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Mediation increasingly preferred over litigation

23 April 2014 Yvonne Wakefield, Caveat Legal

Mediation will be introduced as a preferred alternative to litigation in South African Magistrates’ Courts from August 1 this year, when amendments to the rules regulating the conduct of proceedings of South African Magistrates’ Courts come into effect. The revised rules under the Rules Board for Courts of Law Act, which include the addition of a chapter regulating court-annexed mediation, were gazetted last month.

Yvonne Wakefield, founder of Caveat Legal, says the introduction of court-annexed mediation into the South African legal system will hopefully lead to quicker and more cost effective dispute resolution in matters that fall under the jurisdiction of the Magistrates’ Courts.
 
In terms of the new rules a Magistrate or the parties themselves may refer a dispute for mediation prior to the commencement of litigation or where litigation has already started, but before judgment has been passed and provided all parties agree. The new rules set out the procedures that must be followed once a dispute has been referred to mediation.
 
Wakefield says the amended rules make mention of two very powerful reasons for encouraging mediation over litigation:
• Mediation helps preserve relationships between litigants or potential litigants, which may become strained or destroyed by the adversarial nature of litigation;
• Mediation facilitates an expeditious and cost-effective resolution of a dispute between litigants or potential litigants.
She says for these reasons mediation is also increasingly becoming a preferred option in complex commercial disputes, workplace disputes and those involving family trusts.
 
According to Wakefield, notwithstanding the broadened jurisdiction of Magistrates’ Courts as from 1 June this year (regional Magistrates’ Courts will be able to hear matters involving amounts of up to R400 000) most commercial disputes far exceed the jurisdiction limits and are usually resolved in the High Court with litigation costs running into hundreds of thousands, even millions of Rands.
 
"Given the current economic climate companies are increasingly considering mediation over litigation,” adds Wakefield.
 
The Centre for Effective Dispute Resolution, a global conflict management and resolution consultancy, defines mediation as "a flexible process conducted confidentially in which a neutral person actively assists parties in working towards a negotiated agreement of a dispute or difference, with the parties in ultimate control of the decision to settle and the terms of the resolution”.
 
Wakefield says the Caveat Legal Commercial Mediation team has found that mediation is most likely to succeed in dispute situations where a valuable and ongoing business relationship is potentially at stake.
 
"Parties to a dispute generally opt for mediation for three reasons: they want to maintain their business association with each other, they want resolution as quickly as possible, and they want to prevent exorbitant legal fees. Since mediation is not about an adjudicator choosing between a winner and a loser, but rather about the parties resolving a dispute for the benefit of both of them, relationships are far more likely to survive a mediation process than litigation.”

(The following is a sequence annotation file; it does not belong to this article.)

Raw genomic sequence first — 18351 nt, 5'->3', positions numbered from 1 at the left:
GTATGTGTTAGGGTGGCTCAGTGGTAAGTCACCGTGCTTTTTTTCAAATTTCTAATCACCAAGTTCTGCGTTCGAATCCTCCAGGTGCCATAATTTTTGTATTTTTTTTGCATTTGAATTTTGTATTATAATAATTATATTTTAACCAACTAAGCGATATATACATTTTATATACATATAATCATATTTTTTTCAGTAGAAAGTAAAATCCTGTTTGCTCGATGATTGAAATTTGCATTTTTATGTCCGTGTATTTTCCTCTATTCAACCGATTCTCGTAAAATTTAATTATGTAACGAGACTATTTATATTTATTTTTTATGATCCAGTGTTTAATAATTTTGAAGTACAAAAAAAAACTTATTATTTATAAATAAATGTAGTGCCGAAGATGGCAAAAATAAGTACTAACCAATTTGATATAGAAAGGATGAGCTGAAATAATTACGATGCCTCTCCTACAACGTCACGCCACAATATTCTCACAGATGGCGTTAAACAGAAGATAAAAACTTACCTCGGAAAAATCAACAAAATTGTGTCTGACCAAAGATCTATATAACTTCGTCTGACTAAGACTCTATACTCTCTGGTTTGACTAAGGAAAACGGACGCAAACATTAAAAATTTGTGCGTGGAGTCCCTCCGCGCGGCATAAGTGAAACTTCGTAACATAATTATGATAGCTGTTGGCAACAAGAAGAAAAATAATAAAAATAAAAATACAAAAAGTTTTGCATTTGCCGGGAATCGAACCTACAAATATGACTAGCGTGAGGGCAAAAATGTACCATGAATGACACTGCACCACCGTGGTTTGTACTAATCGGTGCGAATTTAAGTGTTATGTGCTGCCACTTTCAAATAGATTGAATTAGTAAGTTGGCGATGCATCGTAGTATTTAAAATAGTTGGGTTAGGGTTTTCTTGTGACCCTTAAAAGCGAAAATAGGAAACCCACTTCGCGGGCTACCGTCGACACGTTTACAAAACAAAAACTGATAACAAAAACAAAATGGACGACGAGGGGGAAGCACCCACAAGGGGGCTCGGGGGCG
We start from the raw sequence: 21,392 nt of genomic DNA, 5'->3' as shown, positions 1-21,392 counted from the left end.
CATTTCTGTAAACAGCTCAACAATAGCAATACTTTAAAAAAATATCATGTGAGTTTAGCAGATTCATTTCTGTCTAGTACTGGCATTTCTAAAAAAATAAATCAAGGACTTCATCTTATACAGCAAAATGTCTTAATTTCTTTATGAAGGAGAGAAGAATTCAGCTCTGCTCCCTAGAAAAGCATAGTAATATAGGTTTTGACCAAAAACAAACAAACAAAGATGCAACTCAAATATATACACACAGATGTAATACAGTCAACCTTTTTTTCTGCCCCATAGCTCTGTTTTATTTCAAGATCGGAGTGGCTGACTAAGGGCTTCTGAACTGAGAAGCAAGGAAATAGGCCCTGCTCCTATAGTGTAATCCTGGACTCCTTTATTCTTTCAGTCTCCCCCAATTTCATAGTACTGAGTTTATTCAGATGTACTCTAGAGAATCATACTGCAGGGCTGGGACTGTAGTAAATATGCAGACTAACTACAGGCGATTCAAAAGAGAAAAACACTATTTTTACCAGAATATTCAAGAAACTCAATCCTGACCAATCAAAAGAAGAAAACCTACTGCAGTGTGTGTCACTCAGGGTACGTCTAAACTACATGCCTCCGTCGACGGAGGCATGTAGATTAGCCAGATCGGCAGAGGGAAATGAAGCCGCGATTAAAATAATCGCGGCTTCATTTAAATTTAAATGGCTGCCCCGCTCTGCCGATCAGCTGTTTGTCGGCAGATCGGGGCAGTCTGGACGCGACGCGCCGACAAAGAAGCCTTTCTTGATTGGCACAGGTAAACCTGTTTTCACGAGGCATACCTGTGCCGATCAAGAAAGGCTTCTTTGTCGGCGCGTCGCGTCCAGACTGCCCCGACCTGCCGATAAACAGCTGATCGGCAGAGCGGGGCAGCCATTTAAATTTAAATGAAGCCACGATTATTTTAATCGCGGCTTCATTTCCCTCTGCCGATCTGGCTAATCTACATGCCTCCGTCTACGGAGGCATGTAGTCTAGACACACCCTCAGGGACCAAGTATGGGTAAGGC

A study released earlier this month by global law firm Eversheds shows a significant increase in the number of large commercial disputes worldwide. The study, titled Companies in Conflict: How Commercial Disputes are Won, was undertaken by Eversheds, together with academics at King’s College London and the University of Surrey.
 
It reveals that the key motivations for pursuing a commercial dispute are to recover financial loss and to manage reputation.
 
According to Wakefield, mediation is an effective tool that allows businesses to recover financial losses without incurring legal costs that could outweigh the recovery, while at the same time managing their reputations by controlling which details about the dispute are made public.
 
Wakefield says one of the benefits of mediation is the fact that the process is conducted confidentially and in private, which is critically important in managing the reputation of the parties involved. "Unlike court proceedings in which all documents are on public record, what is discussed during a mediation process remains private and confidential between the disputing parties”.
 
"Another benefit is that the process is entirely ‘without prejudice’, meaning that if settlement by mediation is not successful, the representations made during the mediation proceedings cannot be used by either party in subsequent litigation.”
 
Examples of where mediation can be used effectively to resolve disputes and differences of a commercial nature include the following:
• General commercial disputes with suppliers, customers, clients, partners or competitors;
• Cases where "litigation fatigue” has set in following protracted and unresolved litigation;
• Disputes and disagreements in family businesses;
• The need to clarify, improve, evolve, restructure, end or dissolve a business or business relationship, affiliation or partnership;
• Aiding a business transaction or negotiation that has hit a stumbling block to move forward;
• Resolving interpersonal conflict or performance related issues between employees, executives, business partners, shareholders or directors;
• Inheritance related disputes;
• Disputes affecting body corporates and homeowner associations.

Wakefield points out that trained mediators can act in their primary function (as mediators) or as representatives or negotiators acting for a client in a mediation process.

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